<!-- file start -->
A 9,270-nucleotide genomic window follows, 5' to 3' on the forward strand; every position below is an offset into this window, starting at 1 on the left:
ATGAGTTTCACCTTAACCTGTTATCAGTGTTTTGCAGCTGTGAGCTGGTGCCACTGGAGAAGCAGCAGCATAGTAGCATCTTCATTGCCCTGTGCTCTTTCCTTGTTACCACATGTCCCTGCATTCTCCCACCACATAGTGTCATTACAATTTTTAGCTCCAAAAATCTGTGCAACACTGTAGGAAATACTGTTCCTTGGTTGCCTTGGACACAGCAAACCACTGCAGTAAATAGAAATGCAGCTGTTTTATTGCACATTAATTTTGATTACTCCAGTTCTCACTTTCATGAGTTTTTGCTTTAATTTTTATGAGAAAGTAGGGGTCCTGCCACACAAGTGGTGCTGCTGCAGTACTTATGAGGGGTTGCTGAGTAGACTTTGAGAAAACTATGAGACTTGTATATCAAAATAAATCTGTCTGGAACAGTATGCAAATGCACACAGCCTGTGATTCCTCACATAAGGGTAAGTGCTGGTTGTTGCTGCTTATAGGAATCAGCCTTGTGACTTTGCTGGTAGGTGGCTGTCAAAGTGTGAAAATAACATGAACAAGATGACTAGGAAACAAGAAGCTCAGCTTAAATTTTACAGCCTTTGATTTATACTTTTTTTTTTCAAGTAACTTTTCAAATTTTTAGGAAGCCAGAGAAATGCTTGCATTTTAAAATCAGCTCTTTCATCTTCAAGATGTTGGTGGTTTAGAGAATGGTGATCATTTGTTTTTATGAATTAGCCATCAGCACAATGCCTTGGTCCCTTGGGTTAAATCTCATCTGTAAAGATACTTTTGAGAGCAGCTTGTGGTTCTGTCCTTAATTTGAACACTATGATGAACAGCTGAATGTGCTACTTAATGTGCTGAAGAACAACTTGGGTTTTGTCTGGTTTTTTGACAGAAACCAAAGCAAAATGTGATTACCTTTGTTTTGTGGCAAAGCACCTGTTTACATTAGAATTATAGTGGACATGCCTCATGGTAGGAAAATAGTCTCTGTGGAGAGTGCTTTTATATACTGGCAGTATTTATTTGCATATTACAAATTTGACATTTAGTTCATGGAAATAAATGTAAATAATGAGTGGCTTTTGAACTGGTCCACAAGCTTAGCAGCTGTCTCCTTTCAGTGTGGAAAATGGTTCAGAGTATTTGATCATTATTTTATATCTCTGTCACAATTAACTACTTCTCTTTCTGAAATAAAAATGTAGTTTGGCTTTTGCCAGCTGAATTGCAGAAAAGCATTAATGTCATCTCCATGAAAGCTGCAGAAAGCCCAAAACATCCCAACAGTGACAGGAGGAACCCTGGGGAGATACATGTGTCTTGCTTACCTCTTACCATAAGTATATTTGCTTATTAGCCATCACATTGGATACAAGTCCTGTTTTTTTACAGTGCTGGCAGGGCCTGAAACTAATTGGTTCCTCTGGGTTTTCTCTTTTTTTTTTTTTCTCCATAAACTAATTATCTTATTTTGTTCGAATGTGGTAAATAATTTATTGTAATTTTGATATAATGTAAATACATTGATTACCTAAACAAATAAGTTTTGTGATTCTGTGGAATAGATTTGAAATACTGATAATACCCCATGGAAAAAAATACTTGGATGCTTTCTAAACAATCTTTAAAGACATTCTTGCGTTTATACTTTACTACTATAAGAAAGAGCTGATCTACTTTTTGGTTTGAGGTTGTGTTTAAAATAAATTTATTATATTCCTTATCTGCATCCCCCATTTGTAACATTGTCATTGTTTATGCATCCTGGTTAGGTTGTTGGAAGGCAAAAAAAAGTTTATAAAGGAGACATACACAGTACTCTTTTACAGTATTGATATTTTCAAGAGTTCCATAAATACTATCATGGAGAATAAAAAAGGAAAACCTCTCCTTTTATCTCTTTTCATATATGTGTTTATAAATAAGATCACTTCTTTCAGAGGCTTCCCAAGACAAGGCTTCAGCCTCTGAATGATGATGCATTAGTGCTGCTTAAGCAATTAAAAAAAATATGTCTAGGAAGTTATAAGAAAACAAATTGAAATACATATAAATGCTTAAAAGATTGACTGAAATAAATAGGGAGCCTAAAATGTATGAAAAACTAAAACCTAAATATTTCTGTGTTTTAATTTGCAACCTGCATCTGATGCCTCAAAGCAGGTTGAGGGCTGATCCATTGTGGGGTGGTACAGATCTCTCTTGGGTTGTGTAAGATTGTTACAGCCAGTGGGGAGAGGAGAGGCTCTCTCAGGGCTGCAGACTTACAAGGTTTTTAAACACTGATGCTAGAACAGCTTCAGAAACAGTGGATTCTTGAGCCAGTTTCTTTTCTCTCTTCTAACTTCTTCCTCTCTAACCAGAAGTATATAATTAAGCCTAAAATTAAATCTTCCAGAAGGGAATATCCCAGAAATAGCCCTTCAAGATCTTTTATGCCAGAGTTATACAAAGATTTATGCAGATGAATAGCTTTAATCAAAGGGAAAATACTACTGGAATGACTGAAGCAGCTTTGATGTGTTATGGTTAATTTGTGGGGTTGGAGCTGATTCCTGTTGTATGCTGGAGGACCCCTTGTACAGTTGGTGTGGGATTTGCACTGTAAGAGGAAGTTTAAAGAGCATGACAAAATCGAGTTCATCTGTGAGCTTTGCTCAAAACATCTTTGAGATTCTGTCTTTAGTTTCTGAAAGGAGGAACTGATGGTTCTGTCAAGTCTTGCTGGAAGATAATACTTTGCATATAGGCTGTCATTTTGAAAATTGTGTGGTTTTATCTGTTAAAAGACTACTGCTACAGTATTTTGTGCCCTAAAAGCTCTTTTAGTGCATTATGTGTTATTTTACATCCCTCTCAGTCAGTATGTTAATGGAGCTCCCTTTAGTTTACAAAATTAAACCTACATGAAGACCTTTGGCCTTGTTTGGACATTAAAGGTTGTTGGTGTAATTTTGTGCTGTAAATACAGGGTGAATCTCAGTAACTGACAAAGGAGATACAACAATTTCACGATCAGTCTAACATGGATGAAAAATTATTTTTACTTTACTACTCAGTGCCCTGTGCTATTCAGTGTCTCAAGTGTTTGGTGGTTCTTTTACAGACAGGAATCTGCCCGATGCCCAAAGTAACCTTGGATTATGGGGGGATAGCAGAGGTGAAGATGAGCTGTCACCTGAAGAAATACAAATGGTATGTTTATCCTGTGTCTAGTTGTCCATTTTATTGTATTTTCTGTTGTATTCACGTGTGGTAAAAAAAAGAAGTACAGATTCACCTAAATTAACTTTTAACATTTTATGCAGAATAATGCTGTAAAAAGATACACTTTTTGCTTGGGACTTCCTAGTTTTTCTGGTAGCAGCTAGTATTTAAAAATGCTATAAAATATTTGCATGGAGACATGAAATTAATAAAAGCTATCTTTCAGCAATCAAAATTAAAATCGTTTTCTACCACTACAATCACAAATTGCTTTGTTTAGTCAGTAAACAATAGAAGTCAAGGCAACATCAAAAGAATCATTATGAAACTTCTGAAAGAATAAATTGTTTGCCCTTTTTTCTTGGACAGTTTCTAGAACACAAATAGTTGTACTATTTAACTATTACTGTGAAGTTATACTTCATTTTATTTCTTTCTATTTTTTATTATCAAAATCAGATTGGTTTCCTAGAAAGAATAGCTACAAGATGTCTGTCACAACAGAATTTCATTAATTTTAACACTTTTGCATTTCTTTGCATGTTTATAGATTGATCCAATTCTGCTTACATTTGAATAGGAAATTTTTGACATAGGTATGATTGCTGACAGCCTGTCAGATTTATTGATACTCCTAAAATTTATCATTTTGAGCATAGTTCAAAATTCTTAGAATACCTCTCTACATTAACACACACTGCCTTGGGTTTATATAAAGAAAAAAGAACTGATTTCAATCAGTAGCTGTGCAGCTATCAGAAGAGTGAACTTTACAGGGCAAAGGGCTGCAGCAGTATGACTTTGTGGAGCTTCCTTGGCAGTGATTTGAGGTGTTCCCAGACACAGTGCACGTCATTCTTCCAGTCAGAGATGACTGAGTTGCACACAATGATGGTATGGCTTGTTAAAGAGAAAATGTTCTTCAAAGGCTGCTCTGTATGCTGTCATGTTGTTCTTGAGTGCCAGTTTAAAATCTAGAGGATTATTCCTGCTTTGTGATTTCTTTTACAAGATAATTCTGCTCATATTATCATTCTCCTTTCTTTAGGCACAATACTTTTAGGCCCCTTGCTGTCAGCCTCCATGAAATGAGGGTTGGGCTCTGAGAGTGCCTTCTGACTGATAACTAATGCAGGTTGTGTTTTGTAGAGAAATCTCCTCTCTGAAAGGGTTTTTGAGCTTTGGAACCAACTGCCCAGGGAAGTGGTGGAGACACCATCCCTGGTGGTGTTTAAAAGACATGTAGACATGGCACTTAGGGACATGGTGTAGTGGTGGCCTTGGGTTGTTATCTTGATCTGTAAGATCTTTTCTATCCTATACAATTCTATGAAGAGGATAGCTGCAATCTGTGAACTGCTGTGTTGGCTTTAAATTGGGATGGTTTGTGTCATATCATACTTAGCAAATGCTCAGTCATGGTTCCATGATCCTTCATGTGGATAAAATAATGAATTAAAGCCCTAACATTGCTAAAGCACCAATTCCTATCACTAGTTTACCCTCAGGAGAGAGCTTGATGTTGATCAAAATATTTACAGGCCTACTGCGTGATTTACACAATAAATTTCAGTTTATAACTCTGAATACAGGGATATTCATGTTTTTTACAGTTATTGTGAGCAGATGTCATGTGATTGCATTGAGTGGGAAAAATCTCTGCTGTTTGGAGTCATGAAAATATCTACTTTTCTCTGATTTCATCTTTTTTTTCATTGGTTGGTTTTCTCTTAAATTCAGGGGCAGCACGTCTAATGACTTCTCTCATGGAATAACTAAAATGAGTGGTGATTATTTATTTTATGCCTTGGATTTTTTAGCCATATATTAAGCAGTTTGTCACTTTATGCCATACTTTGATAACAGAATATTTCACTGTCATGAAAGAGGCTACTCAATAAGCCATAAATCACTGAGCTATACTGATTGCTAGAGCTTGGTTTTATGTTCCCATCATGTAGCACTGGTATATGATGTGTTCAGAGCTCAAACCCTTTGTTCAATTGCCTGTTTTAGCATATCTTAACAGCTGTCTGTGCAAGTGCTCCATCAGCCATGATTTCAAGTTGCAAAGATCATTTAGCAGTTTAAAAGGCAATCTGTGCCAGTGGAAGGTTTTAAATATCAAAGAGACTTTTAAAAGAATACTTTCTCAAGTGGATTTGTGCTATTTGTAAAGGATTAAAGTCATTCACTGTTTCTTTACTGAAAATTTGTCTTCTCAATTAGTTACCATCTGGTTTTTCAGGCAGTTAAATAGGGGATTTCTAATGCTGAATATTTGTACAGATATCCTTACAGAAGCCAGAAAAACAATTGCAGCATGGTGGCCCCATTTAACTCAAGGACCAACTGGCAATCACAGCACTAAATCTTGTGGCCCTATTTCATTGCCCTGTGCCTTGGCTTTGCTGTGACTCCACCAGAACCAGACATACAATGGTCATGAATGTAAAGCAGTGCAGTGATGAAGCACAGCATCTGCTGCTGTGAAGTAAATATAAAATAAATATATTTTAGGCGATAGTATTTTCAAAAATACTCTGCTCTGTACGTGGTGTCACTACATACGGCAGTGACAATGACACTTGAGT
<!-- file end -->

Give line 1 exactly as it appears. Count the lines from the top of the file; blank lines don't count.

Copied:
A 9,270-nucleotide genomic window follows, 5' to 3' on the forward strand; every position below is an offset into this window, starting at 1 on the left: